Living a normal life: Shawn Murphy always considered his all-star father just his ‘Dad’
By Jay Hinton
Deseret Morning News
While growing up, Atlanta’s Fulton County Stadium was Shawn Murphy’s playground.
He spent many summer days playing catch on the field with his brothers and father, running in the tunnels, or just hanging out in the clubhouse waiting for the game to start.
His dad played for the Braves, was a national and local hero, and was on TV regularly.
At the time, it was normal. That’s just what Dad did.
Even today, 13 years after his father Dale, a two-time National League MVP, retired after 18 seasons, Shawn still has a difficult time seeing it any other way.
“I think it still hasn’t even sunk in really,” said Shawn, Utah State’s starting left tackle.
“People know him. We’ll be out in public with him and people will ask for autographs, but it still never sinks in that other people looked up to him and watched him on TV and respected him in that way. He’s just my dad,” he said.
Looking back, Shawn, 23, realizes it was his father’s ability to perfectly mix family life and baseball that made him feel that way. He and his six brothers and one sister have never taken a back seat to baseball.
“Baseball was part of our family and still is,” Shawn said. “He was really good at splitting his time. When he had to work, he was at work. That was his job. He was really good at not bringing his work home with him. … He was a family man and put us before anything.”
Two years ago, Shawn called upon that carefully fostered father-son relationship.
Shawn played one year at Ricks College in 2001 before serving an LDS Church mission to Brazil. He knew the school was dropping athletics and he would have to find another school when he returned or quit playing.
“I figured I would have two years to see what I was going to do,” he said. “The whole time I was out there I went back and forth on what I was going to do. There were times I had decided I wasn’t going to play anymore and then there were days I would want to get home and play again.”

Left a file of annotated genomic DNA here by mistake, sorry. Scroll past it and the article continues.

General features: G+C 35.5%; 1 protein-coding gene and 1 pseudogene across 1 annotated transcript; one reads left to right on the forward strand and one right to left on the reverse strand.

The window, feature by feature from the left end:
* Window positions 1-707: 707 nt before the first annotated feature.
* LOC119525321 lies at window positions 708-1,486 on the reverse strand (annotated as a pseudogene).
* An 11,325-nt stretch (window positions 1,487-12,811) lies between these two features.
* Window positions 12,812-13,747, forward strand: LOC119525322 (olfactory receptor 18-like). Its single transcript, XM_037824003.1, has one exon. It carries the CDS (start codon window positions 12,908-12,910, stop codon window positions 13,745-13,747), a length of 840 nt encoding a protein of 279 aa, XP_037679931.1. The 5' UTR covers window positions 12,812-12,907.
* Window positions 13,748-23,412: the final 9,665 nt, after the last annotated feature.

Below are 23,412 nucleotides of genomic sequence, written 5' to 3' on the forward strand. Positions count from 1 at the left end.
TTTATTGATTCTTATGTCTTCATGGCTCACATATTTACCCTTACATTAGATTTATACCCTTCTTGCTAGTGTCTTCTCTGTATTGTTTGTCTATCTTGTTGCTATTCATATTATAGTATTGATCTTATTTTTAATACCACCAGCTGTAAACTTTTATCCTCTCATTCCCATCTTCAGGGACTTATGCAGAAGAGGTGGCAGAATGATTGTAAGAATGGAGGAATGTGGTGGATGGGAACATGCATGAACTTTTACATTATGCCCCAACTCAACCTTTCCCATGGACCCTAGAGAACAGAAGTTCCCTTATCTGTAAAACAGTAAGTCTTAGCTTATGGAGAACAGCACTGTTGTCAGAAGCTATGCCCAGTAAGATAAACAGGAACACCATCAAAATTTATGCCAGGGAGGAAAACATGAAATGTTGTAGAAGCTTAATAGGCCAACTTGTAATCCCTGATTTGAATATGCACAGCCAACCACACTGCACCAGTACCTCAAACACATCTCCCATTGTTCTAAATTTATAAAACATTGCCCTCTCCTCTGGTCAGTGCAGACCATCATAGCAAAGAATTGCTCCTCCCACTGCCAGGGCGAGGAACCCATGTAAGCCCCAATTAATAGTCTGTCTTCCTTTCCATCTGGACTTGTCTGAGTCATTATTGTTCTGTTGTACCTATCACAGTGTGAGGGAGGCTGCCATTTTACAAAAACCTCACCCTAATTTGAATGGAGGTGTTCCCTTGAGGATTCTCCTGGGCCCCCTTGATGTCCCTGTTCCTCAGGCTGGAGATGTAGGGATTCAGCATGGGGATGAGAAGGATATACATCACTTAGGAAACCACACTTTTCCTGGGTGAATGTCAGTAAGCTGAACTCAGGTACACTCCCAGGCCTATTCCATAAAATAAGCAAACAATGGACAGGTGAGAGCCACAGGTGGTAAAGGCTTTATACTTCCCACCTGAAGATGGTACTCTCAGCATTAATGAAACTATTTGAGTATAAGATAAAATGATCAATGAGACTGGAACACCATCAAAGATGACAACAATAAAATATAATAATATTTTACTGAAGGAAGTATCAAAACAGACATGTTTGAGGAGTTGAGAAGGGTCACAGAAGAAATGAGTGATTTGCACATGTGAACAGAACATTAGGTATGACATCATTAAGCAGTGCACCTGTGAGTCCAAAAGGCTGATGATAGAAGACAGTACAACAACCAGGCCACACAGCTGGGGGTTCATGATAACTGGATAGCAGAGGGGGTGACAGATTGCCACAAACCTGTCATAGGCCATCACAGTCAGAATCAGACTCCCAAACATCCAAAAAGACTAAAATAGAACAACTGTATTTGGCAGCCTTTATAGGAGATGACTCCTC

He asked his dad for his input.
“His advice was to do what I wanted to do and do what would make me happy. He offered his whole support in whatever choice I made,” Shawn said. “I grew up around kids whose parents were a little more forceful as far as sports and extra-curricular activities and it’s such a relief to know whatever I do, my parents, especially my dad, will support me.”
Still undecided, Shawn attended the BYU-Notre Dame football game two years ago with a field pass his father gave him.
“I can’t really remember if it was premeditated or not, but I gave it to him. He saw some guys on the BYU team that he played with at Ricks and so it started that feeling,” Dale said.”I didn’t want to push, but I wanted to encourage him that he was a good football player and a good athlete and it would be a good experience for him.”
It proved to be exactly what Shawn needed.
“I got home from my mission, going to school and working and maybe I didn’t think I could do it,” Shawn said. “I was watching that (game) thinking it would be awesome to do this, so I decided to give it another shot.”
Shawn called then Dixie State coach Greg Croshaw and he played there last season. The Rebels didn’t have any returning offensive linemen and asked him to switch from defense to offense. It was a change he made out of need, but didn’t necessarily welcome it.
“I was kind of bummed out to tell you the truth. People tend to think of the offensive line as the boring position and think of it as something the non-athletic people do, but after playing it for a week it was fun,” he said.
Shawn started every game for the Rebels, who finished 9-3, and capped their final year as a junior college with a 35-31 victory over Garden City in the Dixie Rotary Bowl.
His dad was at every game, home and away.
This year, Shawn, 6-foot-4, 307 pounds, has started all four games for the Aggies (0-4), who have yet to score an offensive touchdown.
Yet again, he relies on the advice of his dad, who experienced his share of tough times during his lengthy career.
“We talked about it at lunch on Monday,” Shawn said. “His advice was to keep going and that letting up and giving up won’t solve anything. … It’s pretty frustrating right now, but I think he’s right.”
Even to this day, his father still tries to keep his professional life separate from his personal life, but seldom does a day go by that he isn’t reminded by someone else of what his dad meant to baseball, and he never tires being known as the son of Dale and Nancy Murphy.
“If you walked around our whole house you probably wouldn’t be able to know a baseball player lived there. He’s shy about it,” Shawn said, adding that his dad’s two NL MVP awards are in a box in the storage room.
“He was so good at what he did and such a great role model and example that it does make me proud. He’s a great person to be associated with,” Shawn said.
[tags]Dale Murphy, Atlanta Braves[/tags]